If his report is true, and there is no way, today, to learn if it is, then it makes a nice corroboration for the Flatwoods case. The problem, however, and as outlined earlier, is that the Flatwoods case was national news the day after it happened. At that point, the story was contaminated because an investigator could never be sure that Snitowski, or anyone else who came forward with a report, hadn’t been primed by the story as published in the newspapers or even seen on television.
Years later, in the mid-1990s, Kathleen May Horner, was interviewed about the sighting. She told investigators that the two men that everyone thought were newspaper reporters were, in fact, government agents. She also remembered that a local reporter received a letter from some unidentified government agency that revealed the creature was some sort of rocket experiment that had gone wrong that day. There had been four such "rockets" and all of them fell back to earth.
There are few points of corroboration for this tale, even among those who were together that night. The descriptions of the craft in flight sound more like a bolide, that is, a very bright meteor. Newspapers from other communities in the region report on just such a meteor. P. M. Reese from the Maryland Academy of Sciences suggested the red fireball was relatively slow moving and 60 to 70 miles high.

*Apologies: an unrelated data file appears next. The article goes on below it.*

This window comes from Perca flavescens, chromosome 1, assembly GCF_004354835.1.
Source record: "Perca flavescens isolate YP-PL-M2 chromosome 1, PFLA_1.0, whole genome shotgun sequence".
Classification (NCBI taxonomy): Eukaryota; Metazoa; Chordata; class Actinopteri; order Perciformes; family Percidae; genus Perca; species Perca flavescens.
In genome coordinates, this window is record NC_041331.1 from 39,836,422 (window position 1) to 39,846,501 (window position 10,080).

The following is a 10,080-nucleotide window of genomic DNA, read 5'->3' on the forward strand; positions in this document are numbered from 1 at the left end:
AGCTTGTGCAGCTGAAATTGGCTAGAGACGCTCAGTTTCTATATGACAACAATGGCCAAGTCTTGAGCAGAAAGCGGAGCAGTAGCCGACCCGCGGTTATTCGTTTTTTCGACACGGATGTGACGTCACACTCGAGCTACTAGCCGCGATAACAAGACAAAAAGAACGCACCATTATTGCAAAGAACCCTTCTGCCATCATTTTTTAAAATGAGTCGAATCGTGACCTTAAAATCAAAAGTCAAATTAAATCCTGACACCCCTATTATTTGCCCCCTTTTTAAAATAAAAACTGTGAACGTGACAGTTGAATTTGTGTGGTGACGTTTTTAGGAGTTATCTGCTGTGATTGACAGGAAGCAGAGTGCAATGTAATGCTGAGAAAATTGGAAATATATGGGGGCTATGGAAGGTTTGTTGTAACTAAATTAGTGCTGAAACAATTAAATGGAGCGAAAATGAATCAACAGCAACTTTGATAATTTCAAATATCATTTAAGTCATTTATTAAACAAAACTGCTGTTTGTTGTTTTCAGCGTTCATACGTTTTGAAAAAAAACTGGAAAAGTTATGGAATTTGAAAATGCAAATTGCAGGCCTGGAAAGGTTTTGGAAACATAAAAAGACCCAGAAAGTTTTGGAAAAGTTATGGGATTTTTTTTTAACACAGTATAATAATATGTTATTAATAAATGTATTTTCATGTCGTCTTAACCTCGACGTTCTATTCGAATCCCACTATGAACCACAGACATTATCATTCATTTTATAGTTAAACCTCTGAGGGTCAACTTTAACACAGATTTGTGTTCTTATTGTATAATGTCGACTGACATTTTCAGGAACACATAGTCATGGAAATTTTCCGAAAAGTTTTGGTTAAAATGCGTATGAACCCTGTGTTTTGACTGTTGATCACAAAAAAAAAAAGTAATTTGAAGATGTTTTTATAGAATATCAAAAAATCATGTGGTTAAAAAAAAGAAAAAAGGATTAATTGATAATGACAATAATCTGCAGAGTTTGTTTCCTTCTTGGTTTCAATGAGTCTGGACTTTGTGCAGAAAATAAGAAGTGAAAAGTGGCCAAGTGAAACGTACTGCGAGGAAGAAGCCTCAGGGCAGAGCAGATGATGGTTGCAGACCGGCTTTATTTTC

And we know that meteors can seem to climb, though that is an optical illusion, that they can seem to hover briefly, and that they can seem to maneuver, again an optical illusion. The witness testimony here is not sufficient to reject meteor, especially when it is remembered that the object was seen over a large region, suggesting something that was very bright and very high. People looking up into the night sky are simply unable to judge height and speed with any degree of accuracy. A meteor of sufficient size and brightness was seen that night.
Jerry Clark reported that the witnesses stuck to their stories but that doesn’t mean what they saw was grounded in our shared reality. That they were truly frightened only suggests they were telling the truth, but not that they saw an extraterrestrial being.
This case seems to be the result of the bolide and the hysteria brought on UFO sightings that were headline news around the country including the impressive sightings from Washington, D.C. It seems that those who climbed the hill, believing they were going to find a landed flying saucer, talked themselves into the hysteria and when they saw something in a tree with eyes that glowed in the light of their flashlights, convinced themselves they had seen an alien creature.
But there is that quote attributed to me on one of the sites that promotes this case as extraterrestrial and fair or not, that influences my perspective. If they would manufacture this quote, what else has been manufactured and who is responsible. I have tried to communicate with them but I have heard nothing from them.